Journalist: You’ve already reduced the permanent migration intake in Australia. Are you going to continue to reduce that number?
Alan Tudge: So we've reduced the permanent migration intake from 190,000 cap down to 160,000 cap. We've already brought it down this year to about 162,000. The cap now over the next four years will be 160,000 and we've made that clear for the first time that we've outlined it over the forward estimates rather than just an annual one.
Then of course within the temporary migration settings we have created new incentives for the key components for the temporary migrants to go to some of the regional areas and smaller cities, particularly international students because 80 per cent of international students today go to Melbourne, Sydney or Brisbane and yet they constitute the largest components of the temporary migration settings. So we've got incentives for the international students as well to go to some of the smaller cities in the regional areas.
Journalist: With the population statement, what do you expect that to tell you that you don’t already know and won’t that just delay further action on tackling growth?
Alan Tudge: So we've already taken action as I’ve outlined, and we outlined the initial steps in the first Population Plan just a few months ago. And further action will be taken. The population statement next year will provide a very transparent document of exactly what is occurring in our population settings; where the growth is, what the demographics are, the skills within our population and where the stresses are within our community as well. So it will be the annual snapshot of our population each year, creating that transparency. But in the meantime, we continue to do the policy work to better manage our population growth.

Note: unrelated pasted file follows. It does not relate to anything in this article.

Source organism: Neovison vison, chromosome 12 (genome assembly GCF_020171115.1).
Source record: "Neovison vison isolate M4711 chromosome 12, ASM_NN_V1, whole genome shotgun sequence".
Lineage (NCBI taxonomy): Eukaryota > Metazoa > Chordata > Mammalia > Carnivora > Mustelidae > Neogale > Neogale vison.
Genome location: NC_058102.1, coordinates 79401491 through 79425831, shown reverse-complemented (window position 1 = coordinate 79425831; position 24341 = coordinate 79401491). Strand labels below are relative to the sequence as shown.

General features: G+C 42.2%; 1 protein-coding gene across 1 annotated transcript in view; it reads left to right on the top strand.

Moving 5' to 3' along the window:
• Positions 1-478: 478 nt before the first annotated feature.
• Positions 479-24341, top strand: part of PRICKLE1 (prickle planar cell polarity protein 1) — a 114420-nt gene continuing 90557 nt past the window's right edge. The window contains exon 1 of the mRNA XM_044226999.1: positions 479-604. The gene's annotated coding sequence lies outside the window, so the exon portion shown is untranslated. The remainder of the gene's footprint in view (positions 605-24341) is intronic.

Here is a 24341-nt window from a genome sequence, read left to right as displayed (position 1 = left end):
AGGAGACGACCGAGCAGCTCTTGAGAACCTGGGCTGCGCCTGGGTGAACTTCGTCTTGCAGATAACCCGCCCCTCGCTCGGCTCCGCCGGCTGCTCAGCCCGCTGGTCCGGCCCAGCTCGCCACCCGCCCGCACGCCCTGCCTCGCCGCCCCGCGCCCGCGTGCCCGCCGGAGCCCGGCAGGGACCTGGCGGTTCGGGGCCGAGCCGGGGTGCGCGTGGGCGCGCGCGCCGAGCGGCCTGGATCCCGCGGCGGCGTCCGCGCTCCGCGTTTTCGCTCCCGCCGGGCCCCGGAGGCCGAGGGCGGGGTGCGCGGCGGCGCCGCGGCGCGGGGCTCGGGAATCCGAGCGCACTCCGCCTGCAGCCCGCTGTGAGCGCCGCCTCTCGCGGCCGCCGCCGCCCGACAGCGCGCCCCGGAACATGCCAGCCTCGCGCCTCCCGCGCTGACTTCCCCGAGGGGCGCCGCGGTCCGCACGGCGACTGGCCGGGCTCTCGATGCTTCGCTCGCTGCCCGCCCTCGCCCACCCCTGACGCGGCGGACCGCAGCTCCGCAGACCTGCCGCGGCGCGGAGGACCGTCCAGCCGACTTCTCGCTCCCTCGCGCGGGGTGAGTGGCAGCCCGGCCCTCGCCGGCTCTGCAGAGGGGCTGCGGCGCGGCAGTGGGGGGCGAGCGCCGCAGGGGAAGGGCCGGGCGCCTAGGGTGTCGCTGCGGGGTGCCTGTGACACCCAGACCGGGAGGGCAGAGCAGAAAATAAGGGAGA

Journalist: You mentioned the ABS mispredicting population growth by about 3 million people. How can you be sure that this kind of research will have a better projection?
Alan Tudge: So in some respects, the ABS has done projections rather than forecasts. Now, what I mean by that is they’ve looked backwards as to what has occurred in the past and assumed that that will continue into the future. Whereas this population centre will be very much doing forecasts based on what is likely to occur in the future, what our policy settings are. And so it’s more likely to be more accurate. And it will also be done at a more localised level as well.